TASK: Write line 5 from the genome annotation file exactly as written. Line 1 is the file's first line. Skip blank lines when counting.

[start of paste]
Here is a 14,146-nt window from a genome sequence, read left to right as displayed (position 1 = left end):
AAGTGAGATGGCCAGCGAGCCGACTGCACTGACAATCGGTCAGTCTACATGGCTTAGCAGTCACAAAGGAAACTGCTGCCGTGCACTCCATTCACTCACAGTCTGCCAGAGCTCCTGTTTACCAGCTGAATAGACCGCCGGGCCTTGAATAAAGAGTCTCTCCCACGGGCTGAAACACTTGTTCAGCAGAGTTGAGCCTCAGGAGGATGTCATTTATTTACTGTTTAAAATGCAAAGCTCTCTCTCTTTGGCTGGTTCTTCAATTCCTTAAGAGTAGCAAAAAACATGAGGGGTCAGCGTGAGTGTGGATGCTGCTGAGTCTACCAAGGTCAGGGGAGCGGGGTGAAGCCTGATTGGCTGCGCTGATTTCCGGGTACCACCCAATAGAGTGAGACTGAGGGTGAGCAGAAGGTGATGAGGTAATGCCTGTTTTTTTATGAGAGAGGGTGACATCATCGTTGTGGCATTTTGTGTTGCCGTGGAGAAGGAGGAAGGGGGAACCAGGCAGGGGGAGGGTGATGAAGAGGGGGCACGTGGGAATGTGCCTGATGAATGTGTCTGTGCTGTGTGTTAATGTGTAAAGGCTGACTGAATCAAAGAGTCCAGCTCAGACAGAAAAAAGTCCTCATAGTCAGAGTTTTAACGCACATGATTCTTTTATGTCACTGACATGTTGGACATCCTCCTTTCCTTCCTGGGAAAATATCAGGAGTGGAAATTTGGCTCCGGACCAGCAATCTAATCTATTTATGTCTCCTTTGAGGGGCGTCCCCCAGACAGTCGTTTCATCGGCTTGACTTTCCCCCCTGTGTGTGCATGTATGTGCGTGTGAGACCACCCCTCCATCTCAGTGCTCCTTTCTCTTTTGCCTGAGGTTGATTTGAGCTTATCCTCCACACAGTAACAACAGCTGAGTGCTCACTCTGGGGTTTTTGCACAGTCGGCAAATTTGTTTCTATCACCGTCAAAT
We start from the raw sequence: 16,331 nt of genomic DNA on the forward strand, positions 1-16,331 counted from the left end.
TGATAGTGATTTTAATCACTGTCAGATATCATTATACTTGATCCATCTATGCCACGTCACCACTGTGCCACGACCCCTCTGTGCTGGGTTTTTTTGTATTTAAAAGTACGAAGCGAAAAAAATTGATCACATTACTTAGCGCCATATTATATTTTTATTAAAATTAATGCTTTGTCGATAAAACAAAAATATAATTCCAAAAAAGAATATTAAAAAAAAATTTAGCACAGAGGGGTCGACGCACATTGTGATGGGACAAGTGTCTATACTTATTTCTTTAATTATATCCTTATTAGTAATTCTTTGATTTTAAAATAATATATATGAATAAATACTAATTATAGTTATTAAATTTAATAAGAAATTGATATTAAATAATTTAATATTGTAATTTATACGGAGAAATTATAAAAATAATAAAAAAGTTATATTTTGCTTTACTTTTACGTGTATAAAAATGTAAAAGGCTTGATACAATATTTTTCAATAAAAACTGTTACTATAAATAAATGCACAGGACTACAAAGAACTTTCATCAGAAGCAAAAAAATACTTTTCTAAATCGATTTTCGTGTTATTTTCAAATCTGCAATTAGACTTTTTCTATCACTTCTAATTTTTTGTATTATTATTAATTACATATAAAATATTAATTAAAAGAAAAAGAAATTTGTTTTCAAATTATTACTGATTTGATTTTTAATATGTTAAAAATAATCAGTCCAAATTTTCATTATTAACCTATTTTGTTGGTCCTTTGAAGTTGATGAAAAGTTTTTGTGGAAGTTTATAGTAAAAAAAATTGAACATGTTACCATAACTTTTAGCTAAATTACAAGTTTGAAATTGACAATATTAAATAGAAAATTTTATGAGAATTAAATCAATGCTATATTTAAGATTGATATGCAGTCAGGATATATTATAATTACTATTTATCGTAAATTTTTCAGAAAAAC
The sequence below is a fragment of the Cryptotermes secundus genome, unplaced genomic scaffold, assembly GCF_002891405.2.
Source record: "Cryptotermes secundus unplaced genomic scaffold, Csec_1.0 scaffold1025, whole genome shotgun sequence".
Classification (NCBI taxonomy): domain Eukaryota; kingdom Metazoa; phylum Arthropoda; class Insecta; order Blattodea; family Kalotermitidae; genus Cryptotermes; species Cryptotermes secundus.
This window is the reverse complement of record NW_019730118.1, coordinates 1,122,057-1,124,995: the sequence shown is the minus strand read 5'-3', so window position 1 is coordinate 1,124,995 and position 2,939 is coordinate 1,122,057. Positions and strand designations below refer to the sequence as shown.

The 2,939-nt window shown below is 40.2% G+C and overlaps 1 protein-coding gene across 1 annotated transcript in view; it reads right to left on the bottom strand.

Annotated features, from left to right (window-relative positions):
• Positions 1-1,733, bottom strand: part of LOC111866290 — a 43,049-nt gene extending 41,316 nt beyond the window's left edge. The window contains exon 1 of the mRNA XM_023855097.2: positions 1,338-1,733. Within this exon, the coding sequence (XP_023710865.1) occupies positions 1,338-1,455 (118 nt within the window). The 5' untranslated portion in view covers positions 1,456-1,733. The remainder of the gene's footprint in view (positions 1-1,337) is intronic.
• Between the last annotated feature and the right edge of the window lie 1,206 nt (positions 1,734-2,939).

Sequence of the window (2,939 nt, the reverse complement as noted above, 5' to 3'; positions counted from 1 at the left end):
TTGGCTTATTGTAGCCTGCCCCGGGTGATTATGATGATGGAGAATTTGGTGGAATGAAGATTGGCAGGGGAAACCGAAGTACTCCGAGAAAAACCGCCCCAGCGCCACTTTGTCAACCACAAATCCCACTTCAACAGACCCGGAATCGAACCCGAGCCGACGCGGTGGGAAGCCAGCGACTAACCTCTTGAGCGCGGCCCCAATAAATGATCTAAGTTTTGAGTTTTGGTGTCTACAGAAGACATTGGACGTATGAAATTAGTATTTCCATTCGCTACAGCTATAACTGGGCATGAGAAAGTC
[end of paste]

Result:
The sequence below is a fragment of the Cryptotermes secundus genome, unplaced genomic scaffold, assembly GCF_002891405.2.